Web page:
“How does the son of Orthodox Jewish immigrants make it his life mission to build bridges between the major religions of the world?”
On Oct. 14, ICJS Protestant Scholar Matt Taylor led a discussion with Georgette Bennett about the life and legacy of her late husband, Rabbi Marc Tanenbaum. The discussion stemmed from the latest biography of Tanenbaum, Confronting Hate: The Untold Story of the Rabbi Who Stood Up for Human Rights, Racial Justice, and Religious Reconciliation, written by Deborah and Gerald Strober. The book tells of Tanenbaum’s significant work on racial justice, interreligious dialogue, and refugee advocacy. This Zoom discussion delved deeper into Tanenbaum’s youth in Baltimore, his commitment to building bridges between those of different religious traditions, and his instrumental roles in the Civil Rights Movement and in Nostra Aetate and subsequent Catholic–Jewish relations.
Bennett, who founded the Tanenbaum Center for Interreligious Understanding soon after Tanenbaum died in 1992, shared vibrant stories of her late husband, painting a clear and layered picture of his principled commitment to interreligious dialogue, social and racial justice, and action. Much like the Center named in his honor, Tanenbaum devoted his life to fighting against biases, prejudices, and myths that lead to violence in the name of religion.
Through sharing stories of Tanenbaum’s Great Depression-era childhood in Baltimore, Bennett shed light on how the Rabbi’s later interreligious and civil rights work had its roots in his early years. The child of Jewish Ukranian immigrants, surrounded by Christian immigrants from Germany, Ireland, and Italy, Marc joined his mother in distributing groceries from the family store to neighbors in need each Christmas. “His mother instilled a sense of love for neighbors,” said Bennett, “and empathy for those struggling to survive and prosper.”
Bennett also shared the story of how, as a student at the Jewish Theological Seminary (JTS), Tanenbaum met and befriended Rabbi Abraham Joshua Heschel, then teaching at JTS. For the remainder of Tanenbaum’s life the two worked closely together, most noticeably in the Civil Rights Movement and in the Vatican Council II.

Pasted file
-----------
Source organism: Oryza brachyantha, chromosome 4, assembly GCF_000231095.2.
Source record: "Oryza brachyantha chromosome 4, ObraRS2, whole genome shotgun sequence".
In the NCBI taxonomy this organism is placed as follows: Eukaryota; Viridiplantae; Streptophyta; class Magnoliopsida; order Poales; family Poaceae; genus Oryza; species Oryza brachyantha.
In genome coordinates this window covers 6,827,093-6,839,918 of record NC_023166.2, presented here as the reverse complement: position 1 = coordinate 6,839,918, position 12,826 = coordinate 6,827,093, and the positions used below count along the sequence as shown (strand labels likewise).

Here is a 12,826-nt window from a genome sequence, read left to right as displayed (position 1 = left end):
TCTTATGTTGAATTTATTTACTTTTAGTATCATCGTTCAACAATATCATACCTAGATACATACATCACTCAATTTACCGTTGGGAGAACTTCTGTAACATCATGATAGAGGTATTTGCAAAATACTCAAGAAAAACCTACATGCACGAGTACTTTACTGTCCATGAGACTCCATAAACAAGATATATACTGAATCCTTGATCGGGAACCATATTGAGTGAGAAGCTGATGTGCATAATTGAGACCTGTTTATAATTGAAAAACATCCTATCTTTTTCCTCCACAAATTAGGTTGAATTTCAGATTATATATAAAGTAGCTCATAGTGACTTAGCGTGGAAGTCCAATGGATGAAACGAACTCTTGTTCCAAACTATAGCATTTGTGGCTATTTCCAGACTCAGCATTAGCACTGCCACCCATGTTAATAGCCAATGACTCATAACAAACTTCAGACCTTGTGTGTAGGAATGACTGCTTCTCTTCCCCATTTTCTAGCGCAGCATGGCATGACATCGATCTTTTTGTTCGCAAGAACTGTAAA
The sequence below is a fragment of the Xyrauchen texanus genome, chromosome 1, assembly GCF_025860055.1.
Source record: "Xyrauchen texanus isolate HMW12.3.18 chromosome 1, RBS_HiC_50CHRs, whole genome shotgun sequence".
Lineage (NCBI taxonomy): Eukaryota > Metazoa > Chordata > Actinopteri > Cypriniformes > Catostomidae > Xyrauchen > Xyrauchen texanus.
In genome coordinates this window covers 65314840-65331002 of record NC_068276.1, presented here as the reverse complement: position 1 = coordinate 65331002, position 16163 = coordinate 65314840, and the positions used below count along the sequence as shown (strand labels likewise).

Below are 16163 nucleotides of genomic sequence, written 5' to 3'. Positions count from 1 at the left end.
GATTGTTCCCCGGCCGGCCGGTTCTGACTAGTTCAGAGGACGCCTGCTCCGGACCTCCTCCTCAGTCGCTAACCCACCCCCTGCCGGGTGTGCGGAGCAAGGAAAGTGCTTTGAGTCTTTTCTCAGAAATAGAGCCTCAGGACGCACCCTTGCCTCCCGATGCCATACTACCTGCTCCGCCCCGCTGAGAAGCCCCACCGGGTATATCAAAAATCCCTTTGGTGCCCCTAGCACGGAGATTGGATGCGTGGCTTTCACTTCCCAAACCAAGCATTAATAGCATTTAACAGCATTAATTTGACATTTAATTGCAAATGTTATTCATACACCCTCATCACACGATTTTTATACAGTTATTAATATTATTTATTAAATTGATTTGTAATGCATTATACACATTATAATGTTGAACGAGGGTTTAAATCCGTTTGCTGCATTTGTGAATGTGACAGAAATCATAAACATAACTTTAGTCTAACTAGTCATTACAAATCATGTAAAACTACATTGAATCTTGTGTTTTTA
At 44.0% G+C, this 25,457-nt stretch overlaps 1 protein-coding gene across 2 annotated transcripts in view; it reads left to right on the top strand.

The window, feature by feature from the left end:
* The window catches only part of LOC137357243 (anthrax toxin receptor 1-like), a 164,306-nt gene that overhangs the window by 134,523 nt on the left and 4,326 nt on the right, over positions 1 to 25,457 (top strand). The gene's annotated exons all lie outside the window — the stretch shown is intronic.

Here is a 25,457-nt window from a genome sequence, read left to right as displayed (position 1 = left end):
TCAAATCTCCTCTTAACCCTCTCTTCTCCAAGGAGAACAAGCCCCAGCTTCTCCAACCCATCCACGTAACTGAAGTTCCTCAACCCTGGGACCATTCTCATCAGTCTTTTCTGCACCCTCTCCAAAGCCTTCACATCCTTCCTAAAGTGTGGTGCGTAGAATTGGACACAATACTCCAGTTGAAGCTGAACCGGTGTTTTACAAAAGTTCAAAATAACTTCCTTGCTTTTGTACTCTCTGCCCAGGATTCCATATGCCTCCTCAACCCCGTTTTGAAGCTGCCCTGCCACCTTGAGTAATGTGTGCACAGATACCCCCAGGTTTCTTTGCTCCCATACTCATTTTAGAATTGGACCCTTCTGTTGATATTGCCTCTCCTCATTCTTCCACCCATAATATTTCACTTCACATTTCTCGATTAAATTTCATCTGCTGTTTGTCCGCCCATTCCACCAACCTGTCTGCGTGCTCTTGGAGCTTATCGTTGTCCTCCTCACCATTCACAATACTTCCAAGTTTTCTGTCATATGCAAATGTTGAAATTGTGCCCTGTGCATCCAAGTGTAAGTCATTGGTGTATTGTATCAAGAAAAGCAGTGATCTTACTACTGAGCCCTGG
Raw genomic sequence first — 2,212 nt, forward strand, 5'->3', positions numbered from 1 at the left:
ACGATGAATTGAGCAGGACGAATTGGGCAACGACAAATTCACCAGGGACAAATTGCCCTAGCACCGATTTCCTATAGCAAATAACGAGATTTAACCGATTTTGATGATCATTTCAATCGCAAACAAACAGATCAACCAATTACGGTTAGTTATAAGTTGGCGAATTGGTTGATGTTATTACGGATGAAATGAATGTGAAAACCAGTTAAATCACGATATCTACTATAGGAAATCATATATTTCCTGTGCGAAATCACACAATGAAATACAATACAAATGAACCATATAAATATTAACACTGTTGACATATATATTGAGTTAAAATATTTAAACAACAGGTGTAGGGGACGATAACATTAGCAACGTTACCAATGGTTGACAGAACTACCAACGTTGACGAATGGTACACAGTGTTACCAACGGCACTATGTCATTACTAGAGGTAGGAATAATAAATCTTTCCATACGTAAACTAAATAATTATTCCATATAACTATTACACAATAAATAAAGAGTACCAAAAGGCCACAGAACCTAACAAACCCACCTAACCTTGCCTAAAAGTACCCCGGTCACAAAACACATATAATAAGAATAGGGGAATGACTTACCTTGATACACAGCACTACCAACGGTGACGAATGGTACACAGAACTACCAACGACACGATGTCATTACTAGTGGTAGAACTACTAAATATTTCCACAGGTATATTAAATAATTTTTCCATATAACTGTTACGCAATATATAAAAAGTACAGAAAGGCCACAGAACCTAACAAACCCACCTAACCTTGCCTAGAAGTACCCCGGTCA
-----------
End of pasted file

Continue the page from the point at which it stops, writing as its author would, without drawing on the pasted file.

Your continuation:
Tanenbaum was also instrumental in recognizing the changing interreligious landscape in the 1960s. In his work promoting Catholic–Jewish relations, he helped invite Heschel in as an advisor of the landmark Second Vatican Council. Both men helped advocate for and advise the Catholic bishops and cardinals on the document that ultimately became Nostra Aetate. According to Bennett, Tanenbaum “promoted Vatican II as a way to reverse historical teachings of contempt of Jews and antisemitism [and deeply] appreciated the risks taken by his partners” in engaging in dialogue that was often criticized as going against the grain.
“Marc had to engage in theology and dialogue because the question that drove him—that launched his work in Catholic–Jewish and eventually Evangelical–Jewish relations—was this,” Bennett said, “How could a gospel of love be such a gospel of hate when it comes to the Jews?”
From traveling to Southeast Asia with Bayard Rustin to offer solidarity to Cambodian and Vietnamese refugees, his early work in Muslim–Jewish dialogue and coalitions, to debating Jesse Jackson in what became “an affirmation of solidarity between Blacks and Jews,” Tanenbaum’s steadfast commitment to creating a better and more just world often placed him front-and-center during turbulent times. His ability to engage in “deep listening” and find common cause with those of different religions, races, and worldviews, ensured that he could be trusted and depended upon. A lifetime of demonstrating and advocating for compassion and justice taught Tanenbaum that the work of interreligious dialogue and understanding is not easy, nor neat, but it is deeply fulfilling and urgently necessary. The relevance and importance of such a commitment should not be lost on today’s activists and idealists.